As I write this evening, David Cameron has become the new Prime Minister of the United Kingdom and we await confirmation that the proposed coalition between the Conservatives and the Liberal Democrats has been approved by the parliamentary membership of the latter party. This arrangement may hold, but then again, it could quite readily fail. We shall have to see. There thus exists the possibility that the country will have to return to the polls before the natural term of a parliament has elapsed, and the BNP needs to be prepared for this eventuality. The BNP needs to learn some lessons from its performance last Thursday so that it can up its game and make a substantial advance.
Yes, it is true that Nick Griffin managed to win an historic high in terms of the overall number of votes won in Barking last week, netting a total of 6,620, but alas, this was accompanied by the fact that overall turnout in the constituency increased and the BNP’s share of the vote fell. Granted, there may well have been some irregularities with postal votes which acted to the detriment of the BNP’s performance, but there were also deeper factors at play. Some of these it will be possible to address, others unfortunately, such as the changing demographic composition of areas like Barking arising from the outmigration of indigenous residents and large-scale immigration coupled with higher birth-rates amongst immigrant descendents, will remain beyond the party’s influence.
Some BNP members and supporters have highlighted that if the Liberal Democrats were to realise their long-cherished dream of introducing proportional representation for Westminster elections, this could work in the party’s favour. Had a ‘pure’ version of this system been in place last week, the BNP could have secured 12 or possibly 13 MPs with its national share of the vote. However, the Conservatives have been discussing the possibility of a referendum on the single transferable vote and have not mentioned proportional representation as a potential option. If the single transferable vote system were to be adopted, this would in all likelihood make it harder for the BNP to win seats than under the present first-past-the-post system. Irrespective of whether proportional representation is introduced or not, if the BNP is to realise its potential as a political force, it needs to finally get to grips with some internal issues that in the eyes of most electors have accorded it pariah status.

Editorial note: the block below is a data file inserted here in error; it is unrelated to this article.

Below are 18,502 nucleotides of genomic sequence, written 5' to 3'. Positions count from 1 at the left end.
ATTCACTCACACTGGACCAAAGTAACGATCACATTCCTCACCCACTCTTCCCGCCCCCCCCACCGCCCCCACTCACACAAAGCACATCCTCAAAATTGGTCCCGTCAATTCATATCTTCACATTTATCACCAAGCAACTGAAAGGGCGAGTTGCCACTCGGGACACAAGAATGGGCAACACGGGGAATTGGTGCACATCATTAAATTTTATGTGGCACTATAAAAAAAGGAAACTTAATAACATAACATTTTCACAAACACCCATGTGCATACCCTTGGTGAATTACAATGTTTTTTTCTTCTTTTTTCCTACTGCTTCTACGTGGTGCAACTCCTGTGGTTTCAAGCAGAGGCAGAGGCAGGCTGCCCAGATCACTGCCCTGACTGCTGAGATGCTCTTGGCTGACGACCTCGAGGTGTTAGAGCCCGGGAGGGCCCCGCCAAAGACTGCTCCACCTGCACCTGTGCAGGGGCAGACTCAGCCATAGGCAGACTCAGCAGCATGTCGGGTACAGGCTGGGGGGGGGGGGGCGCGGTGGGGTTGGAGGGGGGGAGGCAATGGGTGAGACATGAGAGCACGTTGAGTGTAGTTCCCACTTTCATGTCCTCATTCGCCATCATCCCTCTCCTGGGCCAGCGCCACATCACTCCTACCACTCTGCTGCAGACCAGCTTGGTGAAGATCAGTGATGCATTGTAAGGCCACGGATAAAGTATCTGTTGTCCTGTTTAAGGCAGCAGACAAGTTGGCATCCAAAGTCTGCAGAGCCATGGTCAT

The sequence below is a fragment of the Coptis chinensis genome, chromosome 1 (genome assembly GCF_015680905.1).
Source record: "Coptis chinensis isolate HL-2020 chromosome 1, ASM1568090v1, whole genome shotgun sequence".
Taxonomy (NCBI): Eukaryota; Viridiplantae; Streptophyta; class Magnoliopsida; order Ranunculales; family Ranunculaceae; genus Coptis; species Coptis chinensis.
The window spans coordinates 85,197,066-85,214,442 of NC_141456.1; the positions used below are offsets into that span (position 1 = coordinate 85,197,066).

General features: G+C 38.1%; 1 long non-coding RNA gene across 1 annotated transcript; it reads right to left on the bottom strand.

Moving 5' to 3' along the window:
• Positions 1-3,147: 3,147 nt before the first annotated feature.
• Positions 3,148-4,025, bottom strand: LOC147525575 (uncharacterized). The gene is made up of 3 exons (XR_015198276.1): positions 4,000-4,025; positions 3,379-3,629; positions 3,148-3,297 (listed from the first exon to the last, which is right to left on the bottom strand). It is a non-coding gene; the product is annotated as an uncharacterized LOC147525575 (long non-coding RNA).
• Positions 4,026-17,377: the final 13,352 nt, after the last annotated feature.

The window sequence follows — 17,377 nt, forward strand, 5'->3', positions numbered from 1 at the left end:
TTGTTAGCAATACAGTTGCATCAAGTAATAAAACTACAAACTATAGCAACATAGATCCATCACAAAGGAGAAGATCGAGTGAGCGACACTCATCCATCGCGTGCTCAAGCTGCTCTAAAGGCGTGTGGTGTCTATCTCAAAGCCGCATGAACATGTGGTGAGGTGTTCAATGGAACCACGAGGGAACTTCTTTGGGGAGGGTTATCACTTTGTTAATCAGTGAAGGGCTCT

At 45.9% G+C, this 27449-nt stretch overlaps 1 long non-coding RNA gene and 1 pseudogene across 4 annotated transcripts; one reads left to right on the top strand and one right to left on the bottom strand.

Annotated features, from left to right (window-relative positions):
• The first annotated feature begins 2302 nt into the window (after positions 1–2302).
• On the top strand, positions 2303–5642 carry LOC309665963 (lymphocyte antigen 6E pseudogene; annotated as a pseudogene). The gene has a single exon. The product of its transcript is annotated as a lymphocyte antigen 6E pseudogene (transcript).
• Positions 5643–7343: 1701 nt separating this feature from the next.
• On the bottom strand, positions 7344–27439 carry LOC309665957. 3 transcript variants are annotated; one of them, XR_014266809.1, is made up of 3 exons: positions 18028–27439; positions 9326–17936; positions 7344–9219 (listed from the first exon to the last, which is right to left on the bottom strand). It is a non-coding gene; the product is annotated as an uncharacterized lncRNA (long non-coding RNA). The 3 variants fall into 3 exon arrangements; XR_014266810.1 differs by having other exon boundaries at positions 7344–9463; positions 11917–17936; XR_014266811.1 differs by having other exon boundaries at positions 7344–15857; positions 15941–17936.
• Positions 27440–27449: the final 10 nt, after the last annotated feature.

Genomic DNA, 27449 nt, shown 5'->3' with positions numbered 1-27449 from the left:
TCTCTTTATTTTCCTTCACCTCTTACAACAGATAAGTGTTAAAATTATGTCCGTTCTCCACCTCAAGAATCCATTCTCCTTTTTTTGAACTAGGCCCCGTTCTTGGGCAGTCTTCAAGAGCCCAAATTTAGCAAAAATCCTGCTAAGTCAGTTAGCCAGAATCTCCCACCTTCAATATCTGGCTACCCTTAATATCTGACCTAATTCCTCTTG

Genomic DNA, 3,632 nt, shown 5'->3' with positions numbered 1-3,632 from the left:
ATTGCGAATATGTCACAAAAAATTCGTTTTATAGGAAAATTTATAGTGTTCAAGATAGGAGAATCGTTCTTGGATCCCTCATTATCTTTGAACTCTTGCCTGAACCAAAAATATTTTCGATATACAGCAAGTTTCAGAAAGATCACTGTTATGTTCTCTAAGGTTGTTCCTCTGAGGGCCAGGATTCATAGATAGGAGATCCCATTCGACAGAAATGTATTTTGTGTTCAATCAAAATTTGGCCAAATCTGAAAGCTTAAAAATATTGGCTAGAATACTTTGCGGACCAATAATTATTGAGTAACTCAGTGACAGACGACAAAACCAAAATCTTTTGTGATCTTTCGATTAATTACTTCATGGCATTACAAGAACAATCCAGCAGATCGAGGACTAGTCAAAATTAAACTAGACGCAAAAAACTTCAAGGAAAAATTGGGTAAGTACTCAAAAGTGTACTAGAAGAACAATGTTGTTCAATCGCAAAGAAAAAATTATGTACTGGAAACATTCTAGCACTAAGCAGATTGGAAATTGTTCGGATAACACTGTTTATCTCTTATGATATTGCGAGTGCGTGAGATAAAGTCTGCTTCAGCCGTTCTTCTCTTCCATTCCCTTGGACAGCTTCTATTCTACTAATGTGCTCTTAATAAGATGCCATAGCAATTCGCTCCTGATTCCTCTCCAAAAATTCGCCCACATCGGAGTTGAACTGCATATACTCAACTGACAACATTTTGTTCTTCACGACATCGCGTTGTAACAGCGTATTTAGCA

Yes, it is true that the BNP is opposed by a truly mind-boggling united opposition: all of the mainstream political parties, the entirety of the mainstream media, the trade union movement, fringe leftist parties such as the SWP and Respect, and third-party organisations and campaigns such as Searchlight, Hope Not Hate, Love Music Hate Racism, the UAF and Nothing British as well as the anti-British quango the EHRC (Equalities and Human Rights Commission). All of these are united in a visceral hatred of the BNP, and their combined might brings to bear immense propaganda resources that the party itself cannot hope to effectively counter. However, there is one quite straightforward thing that the BNP can do to draw the venom from this attack and render it largely impotent: rid itself of the shadow of the Tyndall years and accusations of neo-Nazism and ‘Holocaust denial’. The party could achieve so much if it honestly and openly distanced itself from the continuous stream of 'Nazi' allegations and concentrated on driving home the message that the BNP is a 'moderate nationalist party'. Without doing so, it'll never be able to achieve a breakthrough, even if our country were to be in such a dire position as to be on the brink of civil war.